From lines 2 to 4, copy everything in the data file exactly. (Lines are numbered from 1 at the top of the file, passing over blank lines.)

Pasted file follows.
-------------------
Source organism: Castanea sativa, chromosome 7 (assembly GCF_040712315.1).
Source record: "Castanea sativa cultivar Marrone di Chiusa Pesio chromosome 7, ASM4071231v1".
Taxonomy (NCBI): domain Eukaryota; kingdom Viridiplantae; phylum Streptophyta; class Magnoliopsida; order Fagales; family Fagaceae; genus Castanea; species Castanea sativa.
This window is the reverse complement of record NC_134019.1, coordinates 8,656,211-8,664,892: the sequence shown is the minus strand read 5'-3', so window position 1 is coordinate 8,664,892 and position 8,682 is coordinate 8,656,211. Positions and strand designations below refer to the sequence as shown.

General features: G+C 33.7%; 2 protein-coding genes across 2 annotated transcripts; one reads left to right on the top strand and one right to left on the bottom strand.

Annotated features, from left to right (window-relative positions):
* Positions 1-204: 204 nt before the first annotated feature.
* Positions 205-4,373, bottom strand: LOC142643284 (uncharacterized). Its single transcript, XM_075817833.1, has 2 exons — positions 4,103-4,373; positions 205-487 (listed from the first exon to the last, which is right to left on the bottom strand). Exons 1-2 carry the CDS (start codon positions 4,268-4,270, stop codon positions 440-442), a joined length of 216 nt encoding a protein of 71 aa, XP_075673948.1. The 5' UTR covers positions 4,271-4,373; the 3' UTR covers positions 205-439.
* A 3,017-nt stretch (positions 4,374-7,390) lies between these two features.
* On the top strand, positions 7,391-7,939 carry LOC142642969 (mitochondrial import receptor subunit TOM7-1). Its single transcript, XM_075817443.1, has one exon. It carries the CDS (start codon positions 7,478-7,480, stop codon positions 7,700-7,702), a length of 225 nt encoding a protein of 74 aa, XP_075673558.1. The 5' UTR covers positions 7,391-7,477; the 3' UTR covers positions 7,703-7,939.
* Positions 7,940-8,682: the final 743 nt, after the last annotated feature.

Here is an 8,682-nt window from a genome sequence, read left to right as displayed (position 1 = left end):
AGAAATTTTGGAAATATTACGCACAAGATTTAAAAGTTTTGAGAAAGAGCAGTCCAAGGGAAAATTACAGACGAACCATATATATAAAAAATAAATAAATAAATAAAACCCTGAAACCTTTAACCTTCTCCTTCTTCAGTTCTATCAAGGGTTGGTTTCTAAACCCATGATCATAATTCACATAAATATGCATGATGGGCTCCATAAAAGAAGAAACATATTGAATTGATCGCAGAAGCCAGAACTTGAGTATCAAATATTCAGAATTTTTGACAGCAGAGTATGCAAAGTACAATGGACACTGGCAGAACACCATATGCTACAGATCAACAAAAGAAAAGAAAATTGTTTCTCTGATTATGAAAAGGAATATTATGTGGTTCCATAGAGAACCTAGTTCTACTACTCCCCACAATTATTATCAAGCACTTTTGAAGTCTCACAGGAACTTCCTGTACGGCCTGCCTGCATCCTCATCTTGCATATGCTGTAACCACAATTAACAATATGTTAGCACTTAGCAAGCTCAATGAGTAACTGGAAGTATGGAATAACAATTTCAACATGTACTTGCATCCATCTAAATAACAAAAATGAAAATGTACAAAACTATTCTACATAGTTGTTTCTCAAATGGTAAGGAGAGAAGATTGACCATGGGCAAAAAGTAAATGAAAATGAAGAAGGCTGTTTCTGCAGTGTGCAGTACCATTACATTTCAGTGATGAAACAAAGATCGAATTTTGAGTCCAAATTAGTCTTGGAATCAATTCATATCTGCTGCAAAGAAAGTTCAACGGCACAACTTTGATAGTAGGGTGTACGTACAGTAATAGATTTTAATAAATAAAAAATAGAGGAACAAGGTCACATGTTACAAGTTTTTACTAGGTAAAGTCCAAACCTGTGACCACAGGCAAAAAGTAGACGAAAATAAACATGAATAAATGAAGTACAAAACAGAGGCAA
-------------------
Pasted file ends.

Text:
Source record: "Castanea sativa cultivar Marrone di Chiusa Pesio chromosome 7, ASM4071231v1".
Taxonomy (NCBI): domain Eukaryota; kingdom Viridiplantae; phylum Streptophyta; class Magnoliopsida; order Fagales; family Fagaceae; genus Castanea; species Castanea sativa.
This window is the reverse complement of record NC_134019.1, coordinates 8,656,211-8,664,892: the sequence shown is the minus strand read 5'-3', so window position 1 is coordinate 8,664,892 and position 8,682 is coordinate 8,656,211. Positions and strand designations below refer to the sequence as shown.